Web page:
Egypt's president has ratified a law with amendments on divulging state secrets, which carries a fine of 5,000 to 50,000 Egyptian pounds ($238-2,380) and between six months and five years in prison.
According to the state-run Al-Ahram, violators are people who "obtain by illegal means the country's defence secrets and/or reveal these secrets."
Most famously, the late President Mohamed Morsi was accused and tried of passing state secrets to Iran, allegedly by emailing militant groups there with classified national security reports.
At the time, Chief Prosecutor Tamer El-Firgani said that Morsi, his aides, and other senior Brotherhood members had "handed over secrets to foreign countries, among them national defence secrets, and handed over a number of security reports to the Iranian Revolutionary Guard in order to destabilise the country's security and stability."
Morsi was also accused of leaking state secrets to Qatar and the Doha-based Al Jazeera.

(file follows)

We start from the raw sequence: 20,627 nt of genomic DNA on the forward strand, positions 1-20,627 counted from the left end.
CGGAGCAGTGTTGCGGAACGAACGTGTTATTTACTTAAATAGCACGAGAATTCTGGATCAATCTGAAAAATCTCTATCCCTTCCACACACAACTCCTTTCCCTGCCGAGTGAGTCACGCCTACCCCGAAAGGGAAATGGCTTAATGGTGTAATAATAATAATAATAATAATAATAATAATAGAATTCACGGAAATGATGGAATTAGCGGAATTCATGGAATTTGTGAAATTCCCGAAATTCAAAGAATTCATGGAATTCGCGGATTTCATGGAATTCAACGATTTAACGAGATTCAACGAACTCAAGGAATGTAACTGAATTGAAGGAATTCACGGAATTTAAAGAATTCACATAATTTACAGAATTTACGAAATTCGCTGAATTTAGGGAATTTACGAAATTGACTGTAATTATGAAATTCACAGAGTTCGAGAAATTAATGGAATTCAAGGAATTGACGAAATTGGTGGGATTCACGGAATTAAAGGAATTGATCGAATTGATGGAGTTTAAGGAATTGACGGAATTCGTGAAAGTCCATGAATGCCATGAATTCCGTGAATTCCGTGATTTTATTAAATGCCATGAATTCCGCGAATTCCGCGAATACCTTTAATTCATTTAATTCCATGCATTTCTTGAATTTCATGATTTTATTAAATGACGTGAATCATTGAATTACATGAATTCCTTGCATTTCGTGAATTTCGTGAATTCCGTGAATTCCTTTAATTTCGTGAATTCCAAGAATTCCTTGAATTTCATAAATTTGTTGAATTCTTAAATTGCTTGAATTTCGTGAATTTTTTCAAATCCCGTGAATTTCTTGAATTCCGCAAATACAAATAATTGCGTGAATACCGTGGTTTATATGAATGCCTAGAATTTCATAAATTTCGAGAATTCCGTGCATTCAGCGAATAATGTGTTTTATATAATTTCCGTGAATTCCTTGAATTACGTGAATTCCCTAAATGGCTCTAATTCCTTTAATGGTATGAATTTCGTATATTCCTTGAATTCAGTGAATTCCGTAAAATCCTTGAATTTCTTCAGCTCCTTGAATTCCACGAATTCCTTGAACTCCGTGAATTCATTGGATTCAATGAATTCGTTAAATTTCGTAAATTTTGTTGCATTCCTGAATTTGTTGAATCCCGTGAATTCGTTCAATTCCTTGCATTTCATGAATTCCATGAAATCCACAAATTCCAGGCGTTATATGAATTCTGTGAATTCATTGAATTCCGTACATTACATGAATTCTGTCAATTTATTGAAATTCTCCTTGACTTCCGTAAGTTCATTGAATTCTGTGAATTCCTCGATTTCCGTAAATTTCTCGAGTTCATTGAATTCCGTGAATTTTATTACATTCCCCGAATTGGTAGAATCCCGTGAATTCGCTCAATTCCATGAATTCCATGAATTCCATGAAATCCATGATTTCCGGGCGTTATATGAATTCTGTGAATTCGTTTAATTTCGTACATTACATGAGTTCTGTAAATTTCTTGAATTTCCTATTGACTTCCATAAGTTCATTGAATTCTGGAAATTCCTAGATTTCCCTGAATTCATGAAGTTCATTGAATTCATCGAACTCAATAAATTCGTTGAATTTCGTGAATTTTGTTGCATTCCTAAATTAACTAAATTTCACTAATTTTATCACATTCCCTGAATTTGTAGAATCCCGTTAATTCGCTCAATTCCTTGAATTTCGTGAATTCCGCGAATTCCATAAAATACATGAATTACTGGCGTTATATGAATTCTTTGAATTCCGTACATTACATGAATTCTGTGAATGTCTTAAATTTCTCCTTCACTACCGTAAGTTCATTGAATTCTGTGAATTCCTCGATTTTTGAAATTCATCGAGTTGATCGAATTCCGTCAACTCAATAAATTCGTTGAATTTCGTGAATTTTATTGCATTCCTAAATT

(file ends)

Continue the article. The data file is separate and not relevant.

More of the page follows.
Around the same time former director of news at Al Jazeera, Ibrahim Helal, was sentenced to death in absentia for passing state secrets to Qatar in what was dismissed as a sham trial.
Egypt has been widely condemned for its use of legislation to crack down on the political opposition whilst international organisations have been accused of whitewashing these abuses.
At the beginning of November, three human rights organisations wrote an open letter to the UNDP administrator accusing it of including "false and misleading" claims in its September report.
Among its criticisms were Egypt's "draconian counter-terrorism legislative framework." In particular, the letter singled out the law on terrorist entities and the anti-cybercrime law.
These laws have been used systematically by the Egyptian government to criminalise dissent and block access to fair trials.
Under Egypt's sweeping anti-terror laws Egyptians have been forcibly disappeared, tortured and prevented from peaceful assembly and other acts of free speech.